A: I use a kind of spackle that has an alkyd resin base; smeared in a thin coat on 100% rag grey Rives BFK printmaking paper. I always use this paper.  As the spackle dries, it can be textured. I’ve been collecting different instruments to use for mark-making over the years. Different kinds of old tools are especially good for this.
Once the spackle dries, I sand it with different grades of sandpaper, which adds another level of texture. Then I use metallic acrylic paint to stain the surface, and this brings out the texture even more. Then I “find” a drawing on the surface somehow. And bring it out with ink or acrylic or pastels. Sometimes I collage.

Q- What inspires your artwork?
Other artists often inspire ideas. A visit to Gretchen’s house is always an inspiration. Also things seen in galleries, and more and more, looking at stuff online. Sometimes just seeing colors in my everyday life will start something, an idea. Often a reading will start something: I have used James Joyce’s epic novel, “Ulysses,” as a source for the last series of drawings, objects and artist’s books that I finished in May.

Q- You just did your Master’s thesis on “Ulysses,” show some images of some of the work and describe it.
In Ulysses, James Joyce attempted to create every aspect of a particular day in the life of his characters, as they wandered around Dublin on June 16, 1904.  The novel was a break-through that sparked the development of Modernist literature, and I believe no writer has yet surpassed Joyce’s literary feat. So, using this novel, which celebrates the beauty of everyday life, and elevates mundane acts to the mythical, was an obsession for the last two years. Joyce managed to reveal the universal in the particular of human experience, and created a kind of secular transcendence through his characters. I think visual artists are aiming for the same thing in their work.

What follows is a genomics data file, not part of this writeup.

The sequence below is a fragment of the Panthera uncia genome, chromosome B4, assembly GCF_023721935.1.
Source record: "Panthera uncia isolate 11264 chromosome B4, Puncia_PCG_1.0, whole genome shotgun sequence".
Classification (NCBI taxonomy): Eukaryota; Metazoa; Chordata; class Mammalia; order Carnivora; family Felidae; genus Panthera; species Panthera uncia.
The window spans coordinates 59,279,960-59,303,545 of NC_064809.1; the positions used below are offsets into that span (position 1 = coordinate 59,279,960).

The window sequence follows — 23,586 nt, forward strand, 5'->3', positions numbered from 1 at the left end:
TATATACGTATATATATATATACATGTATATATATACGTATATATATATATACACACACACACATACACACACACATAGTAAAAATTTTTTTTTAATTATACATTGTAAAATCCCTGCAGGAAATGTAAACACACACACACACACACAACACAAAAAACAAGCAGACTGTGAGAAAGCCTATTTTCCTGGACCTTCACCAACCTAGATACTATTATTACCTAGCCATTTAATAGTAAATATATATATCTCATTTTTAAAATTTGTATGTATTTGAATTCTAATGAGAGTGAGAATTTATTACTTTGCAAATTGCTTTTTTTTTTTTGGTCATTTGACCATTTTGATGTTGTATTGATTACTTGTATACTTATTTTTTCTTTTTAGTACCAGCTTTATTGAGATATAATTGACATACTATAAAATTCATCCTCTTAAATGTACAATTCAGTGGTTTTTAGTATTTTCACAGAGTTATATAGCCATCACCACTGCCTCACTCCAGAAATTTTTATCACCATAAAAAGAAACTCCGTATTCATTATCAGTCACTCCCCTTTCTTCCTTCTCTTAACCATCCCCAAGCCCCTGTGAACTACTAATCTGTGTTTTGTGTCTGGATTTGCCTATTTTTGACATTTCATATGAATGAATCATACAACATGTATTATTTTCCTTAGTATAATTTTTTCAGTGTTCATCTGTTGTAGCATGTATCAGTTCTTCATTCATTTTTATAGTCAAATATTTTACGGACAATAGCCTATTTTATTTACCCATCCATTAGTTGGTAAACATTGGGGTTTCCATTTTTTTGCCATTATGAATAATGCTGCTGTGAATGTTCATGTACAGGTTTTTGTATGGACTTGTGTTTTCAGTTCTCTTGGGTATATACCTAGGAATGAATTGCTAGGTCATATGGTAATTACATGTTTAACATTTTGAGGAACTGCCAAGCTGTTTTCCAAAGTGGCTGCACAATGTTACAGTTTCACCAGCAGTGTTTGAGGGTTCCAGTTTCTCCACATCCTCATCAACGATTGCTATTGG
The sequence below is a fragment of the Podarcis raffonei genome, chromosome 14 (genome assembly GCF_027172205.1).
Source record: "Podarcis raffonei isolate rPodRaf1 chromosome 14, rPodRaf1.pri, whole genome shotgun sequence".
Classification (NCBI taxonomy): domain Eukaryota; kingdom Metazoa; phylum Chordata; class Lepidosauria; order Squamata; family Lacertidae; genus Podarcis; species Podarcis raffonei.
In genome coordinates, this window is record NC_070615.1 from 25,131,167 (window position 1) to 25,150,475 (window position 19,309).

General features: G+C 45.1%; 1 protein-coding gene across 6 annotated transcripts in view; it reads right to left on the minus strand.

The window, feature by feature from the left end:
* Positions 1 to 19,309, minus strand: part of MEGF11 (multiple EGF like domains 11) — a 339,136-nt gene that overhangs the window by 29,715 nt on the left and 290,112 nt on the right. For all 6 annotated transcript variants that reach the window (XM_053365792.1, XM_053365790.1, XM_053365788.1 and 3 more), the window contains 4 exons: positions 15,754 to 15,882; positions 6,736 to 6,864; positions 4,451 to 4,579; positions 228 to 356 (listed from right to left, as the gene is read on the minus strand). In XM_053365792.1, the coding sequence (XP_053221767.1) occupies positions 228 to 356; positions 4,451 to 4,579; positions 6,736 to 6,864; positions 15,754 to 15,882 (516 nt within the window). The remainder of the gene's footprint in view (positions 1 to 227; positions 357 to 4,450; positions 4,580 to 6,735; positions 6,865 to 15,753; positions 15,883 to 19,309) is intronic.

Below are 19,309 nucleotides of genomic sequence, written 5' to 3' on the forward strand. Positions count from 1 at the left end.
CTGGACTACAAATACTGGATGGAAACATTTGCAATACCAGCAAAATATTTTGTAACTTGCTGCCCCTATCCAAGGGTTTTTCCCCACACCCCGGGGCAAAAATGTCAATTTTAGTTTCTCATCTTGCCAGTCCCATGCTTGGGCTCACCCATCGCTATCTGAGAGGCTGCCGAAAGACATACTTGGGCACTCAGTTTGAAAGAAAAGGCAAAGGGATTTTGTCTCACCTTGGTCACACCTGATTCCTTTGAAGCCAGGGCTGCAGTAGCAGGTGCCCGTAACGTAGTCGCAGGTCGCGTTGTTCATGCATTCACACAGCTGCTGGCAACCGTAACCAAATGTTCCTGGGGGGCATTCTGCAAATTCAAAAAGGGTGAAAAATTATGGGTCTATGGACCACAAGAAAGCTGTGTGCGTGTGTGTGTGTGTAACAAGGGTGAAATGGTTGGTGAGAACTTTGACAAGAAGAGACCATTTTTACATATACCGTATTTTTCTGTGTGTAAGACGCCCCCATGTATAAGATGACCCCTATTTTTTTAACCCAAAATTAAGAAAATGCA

All of the images shown in response to this notion of transcendence are from a book art work titled “The Heart of It.” I used a copy of “Ulysses” to make an altered book. I created 21 page spreads by gathering sections of the book and binding the edges with an EKG reading of my husband’s heart beat.  I tried to let some of the words on the pages show through and infiltrate/influence the images I created.

Q- You have done a lot of book art. Show some pics and describe some works.
I made six books for this project, all of them are accordian fold structures and each one relates to one of the three main characters. The one I made for Molly Bloom was fun because I drew several pairs of ladies bloomers, as a kind of symbol for Molly. She has some very funny comments about new bloomers in her soliloquy.